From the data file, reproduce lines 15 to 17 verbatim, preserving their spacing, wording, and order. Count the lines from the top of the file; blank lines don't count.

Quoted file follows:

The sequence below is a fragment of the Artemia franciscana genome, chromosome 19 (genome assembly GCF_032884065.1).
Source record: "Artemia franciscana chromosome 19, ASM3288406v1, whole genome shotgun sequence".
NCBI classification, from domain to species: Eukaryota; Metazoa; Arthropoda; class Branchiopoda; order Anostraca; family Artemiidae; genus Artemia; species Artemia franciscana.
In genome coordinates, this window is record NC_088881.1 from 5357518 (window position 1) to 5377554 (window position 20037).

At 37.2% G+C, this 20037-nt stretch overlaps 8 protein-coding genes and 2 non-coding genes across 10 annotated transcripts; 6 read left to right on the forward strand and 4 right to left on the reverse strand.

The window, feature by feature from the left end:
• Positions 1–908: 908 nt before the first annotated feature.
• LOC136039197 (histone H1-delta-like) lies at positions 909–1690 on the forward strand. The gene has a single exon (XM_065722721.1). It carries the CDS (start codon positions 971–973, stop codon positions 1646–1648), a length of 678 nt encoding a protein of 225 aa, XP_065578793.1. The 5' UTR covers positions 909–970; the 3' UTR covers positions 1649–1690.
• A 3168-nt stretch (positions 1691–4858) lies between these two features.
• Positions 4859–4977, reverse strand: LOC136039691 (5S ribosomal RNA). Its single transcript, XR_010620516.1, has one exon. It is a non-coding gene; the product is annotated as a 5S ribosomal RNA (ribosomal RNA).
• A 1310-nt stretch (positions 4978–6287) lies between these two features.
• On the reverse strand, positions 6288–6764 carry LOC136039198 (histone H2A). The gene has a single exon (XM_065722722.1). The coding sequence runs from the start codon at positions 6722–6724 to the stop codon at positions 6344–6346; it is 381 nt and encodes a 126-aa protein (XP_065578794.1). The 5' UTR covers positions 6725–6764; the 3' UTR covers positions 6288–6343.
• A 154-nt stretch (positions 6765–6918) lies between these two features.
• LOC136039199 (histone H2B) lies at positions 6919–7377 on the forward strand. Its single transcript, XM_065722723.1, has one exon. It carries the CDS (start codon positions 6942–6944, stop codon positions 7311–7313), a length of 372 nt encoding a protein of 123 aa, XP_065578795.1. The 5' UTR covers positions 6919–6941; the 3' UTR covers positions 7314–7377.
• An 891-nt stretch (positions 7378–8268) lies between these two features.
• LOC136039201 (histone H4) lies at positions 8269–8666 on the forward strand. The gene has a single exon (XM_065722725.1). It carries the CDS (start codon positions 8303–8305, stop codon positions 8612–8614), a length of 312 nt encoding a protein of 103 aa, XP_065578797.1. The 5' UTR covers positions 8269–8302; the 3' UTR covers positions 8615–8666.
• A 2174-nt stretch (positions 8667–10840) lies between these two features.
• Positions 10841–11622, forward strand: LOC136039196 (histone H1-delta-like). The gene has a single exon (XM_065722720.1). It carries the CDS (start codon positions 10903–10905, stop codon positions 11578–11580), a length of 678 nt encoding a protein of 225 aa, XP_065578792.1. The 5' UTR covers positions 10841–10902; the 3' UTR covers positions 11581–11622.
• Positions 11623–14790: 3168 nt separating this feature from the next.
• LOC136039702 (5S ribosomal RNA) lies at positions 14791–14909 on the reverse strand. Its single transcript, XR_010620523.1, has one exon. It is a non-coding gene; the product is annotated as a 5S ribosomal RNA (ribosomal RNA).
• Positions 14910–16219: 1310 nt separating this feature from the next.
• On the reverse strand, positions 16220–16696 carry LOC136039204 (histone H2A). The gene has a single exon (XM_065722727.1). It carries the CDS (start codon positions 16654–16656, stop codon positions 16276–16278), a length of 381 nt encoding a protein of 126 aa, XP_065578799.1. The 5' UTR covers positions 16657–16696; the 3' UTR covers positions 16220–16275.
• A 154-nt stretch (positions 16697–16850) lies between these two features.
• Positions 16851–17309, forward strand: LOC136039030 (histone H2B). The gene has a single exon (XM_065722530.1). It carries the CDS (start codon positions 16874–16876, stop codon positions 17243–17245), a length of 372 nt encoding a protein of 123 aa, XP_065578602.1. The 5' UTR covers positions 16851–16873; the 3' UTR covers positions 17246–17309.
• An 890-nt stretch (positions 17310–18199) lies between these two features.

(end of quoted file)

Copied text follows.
• An 891-nt stretch (positions 7378–8268) lies between these two features.
• LOC136039201 (histone H4) lies at positions 8269–8666 on the forward strand. The gene has a single exon (XM_065722725.1). It carries the CDS (start codon positions 8303–8305, stop codon positions 8612–8614), a length of 312 nt encoding a protein of 103 aa, XP_065578797.1. The 5' UTR covers positions 8269–8302; the 3' UTR covers positions 8615–8666.
• A 2174-nt stretch (positions 8667–10840) lies between these two features.